Archive for January, 2011

Hannah Haddasseh Hickok Smith

Thursday, January 6th, 2011

Last year, my newly found Austin cousin shared with me the Austin letters, info and photos saved by her grandmother Lillie Austin Calkin.

Among the items was an 1855 letter from an Abby Smith to my great-grandmother Mary Ann Eldred Austin.

The letter was about how Abby’s sisters had been so sick and what they did to get better. As I typed up the letter, I found myself wondering why in the world I was typing up a letter from 1855 about some very sick people I had never heard of.

But then the names of Abby’s sisters—Cyrinthia, Laurilla, and Zephina—were so unusual, that I thought perhaps even with Smith for a last name, I would do a google search including Glastonbury, where the letter was from.

Abby Hadassah Smith and her sisters—Hancy Zephina, Cyrinthia Sacretia, Laurilla Aleroyla, and Julia Evelina—were the daughters of Hannah Haddasseh Hickok Smith and Zephaniah Hollister Smith.

Hannah Haddassah Hickok Smith was a first cousin to my great-great-grandmother Hannah Hickok Eldred.

The Zephiniah H. and Hannah H. Hickok Smith Family
The Zephaniah Smith daughters came from an accomplished and nonconformist family. Zephaniah Smith was a lawyer and former minister. Their mother, Hannah Hickok, was an amateur mathematician and poet.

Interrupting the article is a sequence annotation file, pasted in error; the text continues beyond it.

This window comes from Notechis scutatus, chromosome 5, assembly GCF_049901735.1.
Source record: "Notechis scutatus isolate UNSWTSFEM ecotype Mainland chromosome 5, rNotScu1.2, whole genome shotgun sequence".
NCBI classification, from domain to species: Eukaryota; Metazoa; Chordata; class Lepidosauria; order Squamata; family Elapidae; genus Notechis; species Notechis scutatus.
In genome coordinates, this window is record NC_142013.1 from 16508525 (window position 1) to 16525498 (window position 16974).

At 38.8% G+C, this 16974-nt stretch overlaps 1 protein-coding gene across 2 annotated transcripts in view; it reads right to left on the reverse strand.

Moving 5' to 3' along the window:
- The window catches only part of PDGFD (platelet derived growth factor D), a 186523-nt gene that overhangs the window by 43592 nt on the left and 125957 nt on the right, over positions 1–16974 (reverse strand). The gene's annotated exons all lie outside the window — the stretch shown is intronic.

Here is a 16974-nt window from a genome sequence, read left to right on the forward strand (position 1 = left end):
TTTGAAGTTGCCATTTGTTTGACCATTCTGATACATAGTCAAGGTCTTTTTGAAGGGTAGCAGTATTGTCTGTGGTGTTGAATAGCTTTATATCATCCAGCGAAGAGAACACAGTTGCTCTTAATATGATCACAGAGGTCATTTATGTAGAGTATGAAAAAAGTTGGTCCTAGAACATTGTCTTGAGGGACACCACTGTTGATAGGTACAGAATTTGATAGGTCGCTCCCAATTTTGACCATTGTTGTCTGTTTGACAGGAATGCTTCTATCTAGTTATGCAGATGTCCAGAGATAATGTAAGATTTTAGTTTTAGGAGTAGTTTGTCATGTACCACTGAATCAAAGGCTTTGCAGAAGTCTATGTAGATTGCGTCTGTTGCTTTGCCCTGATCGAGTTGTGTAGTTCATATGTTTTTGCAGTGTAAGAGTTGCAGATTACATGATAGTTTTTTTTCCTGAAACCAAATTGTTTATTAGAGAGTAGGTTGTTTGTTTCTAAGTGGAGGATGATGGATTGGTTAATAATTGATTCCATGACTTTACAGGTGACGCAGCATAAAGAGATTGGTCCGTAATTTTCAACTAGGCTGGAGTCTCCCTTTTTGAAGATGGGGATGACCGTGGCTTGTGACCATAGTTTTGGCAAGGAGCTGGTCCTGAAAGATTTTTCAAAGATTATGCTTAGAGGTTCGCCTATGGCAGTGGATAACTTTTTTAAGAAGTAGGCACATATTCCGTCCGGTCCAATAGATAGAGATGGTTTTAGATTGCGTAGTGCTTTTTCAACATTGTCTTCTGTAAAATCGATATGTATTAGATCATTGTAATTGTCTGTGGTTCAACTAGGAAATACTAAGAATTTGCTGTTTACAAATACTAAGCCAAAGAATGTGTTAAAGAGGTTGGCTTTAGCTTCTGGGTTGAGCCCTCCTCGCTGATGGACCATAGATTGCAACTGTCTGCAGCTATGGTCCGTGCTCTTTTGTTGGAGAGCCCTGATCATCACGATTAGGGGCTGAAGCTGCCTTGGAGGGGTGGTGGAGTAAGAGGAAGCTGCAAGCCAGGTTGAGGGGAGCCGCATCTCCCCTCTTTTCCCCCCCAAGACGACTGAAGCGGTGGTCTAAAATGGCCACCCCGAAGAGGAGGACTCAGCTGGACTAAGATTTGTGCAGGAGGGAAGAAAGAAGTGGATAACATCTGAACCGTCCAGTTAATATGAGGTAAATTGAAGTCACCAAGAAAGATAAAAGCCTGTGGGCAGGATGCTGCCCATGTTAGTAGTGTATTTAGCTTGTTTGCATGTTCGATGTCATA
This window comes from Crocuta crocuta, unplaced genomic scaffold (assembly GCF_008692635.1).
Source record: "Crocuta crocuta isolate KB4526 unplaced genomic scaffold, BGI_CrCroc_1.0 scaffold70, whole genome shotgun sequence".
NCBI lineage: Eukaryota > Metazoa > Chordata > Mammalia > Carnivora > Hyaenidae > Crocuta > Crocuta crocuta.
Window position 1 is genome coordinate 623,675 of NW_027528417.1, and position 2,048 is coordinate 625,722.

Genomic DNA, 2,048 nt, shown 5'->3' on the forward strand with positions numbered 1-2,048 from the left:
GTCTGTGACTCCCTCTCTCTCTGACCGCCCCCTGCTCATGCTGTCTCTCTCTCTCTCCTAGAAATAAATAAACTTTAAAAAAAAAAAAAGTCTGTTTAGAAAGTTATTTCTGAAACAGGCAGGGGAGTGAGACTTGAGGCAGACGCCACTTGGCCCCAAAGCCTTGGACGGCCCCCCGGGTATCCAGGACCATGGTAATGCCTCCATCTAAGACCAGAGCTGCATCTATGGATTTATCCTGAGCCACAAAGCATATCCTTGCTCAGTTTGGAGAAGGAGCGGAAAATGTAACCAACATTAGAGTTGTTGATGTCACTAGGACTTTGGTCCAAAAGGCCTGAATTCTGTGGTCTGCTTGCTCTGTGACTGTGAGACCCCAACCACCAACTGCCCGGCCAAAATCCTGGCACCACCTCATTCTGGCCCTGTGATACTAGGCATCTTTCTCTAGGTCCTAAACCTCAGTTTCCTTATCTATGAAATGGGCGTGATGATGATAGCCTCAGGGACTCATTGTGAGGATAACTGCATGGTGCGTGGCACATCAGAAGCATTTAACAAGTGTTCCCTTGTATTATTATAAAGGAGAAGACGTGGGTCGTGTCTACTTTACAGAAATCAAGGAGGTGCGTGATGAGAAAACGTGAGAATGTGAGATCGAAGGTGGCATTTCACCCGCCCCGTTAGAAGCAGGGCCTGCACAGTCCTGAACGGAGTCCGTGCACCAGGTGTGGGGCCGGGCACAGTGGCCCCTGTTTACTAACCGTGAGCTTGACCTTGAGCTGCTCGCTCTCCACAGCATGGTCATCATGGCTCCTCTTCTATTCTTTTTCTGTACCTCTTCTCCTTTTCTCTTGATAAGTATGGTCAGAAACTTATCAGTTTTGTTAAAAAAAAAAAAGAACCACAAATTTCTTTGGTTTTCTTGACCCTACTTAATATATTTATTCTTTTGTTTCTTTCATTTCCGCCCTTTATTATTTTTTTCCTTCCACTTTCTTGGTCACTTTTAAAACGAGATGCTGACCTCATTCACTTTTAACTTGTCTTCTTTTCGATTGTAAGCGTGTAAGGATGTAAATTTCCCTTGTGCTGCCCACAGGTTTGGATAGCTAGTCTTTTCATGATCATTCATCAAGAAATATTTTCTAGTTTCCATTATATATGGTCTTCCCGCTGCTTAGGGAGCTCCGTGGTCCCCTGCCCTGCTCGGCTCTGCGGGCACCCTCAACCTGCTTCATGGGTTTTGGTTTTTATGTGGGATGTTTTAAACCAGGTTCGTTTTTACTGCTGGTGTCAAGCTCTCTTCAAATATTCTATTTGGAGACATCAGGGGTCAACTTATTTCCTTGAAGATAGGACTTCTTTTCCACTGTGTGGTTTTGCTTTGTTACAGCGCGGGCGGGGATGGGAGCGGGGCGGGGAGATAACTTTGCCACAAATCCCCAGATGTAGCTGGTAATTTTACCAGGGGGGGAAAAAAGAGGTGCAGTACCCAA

Zephina was an inventor; Laurilla was an artist; and Cyrinthia was a poet and horticulturist. Julia knew classical languages and translated the Bible into English.

In 1873, Abby, 76, and her sister Julia, 81, lived in their family home, Kimberly Mansion, in Glastonbury, Connecticut.

Kimberly Farm had the most valuable property in town. The Smith sisters were being exploited by the town tax collector, because they were women and at that time, had no vote or voice in their taxes.

Abby and Julia refused to pay their tax until they were given representation. Abby took their concerns to the town council where she said:

    The motto of our government is ‘Proclaim liberty to all inhabitants of the land!’ and here, where liberty is so highly extolled and glorified by every man in it, one-half of the inhabitants are not put under her laws, but are ruled over by the other half, who can take all they possess.

    How is Liberty pleased with such worship?

The town seized their beloved Alderney cows, auctioned them off and attempted to auction their farm as well.

The sisters were able to buy the cows back and fought the town in court, ultimately winning.

More information on the Smith Family
Abby, Julia, and the Cows
Fascinating, well written article by Elizabeth G. Speare.

Kimberly Mansion.

Glastonbury, CT history

The Smiths of Glastonbury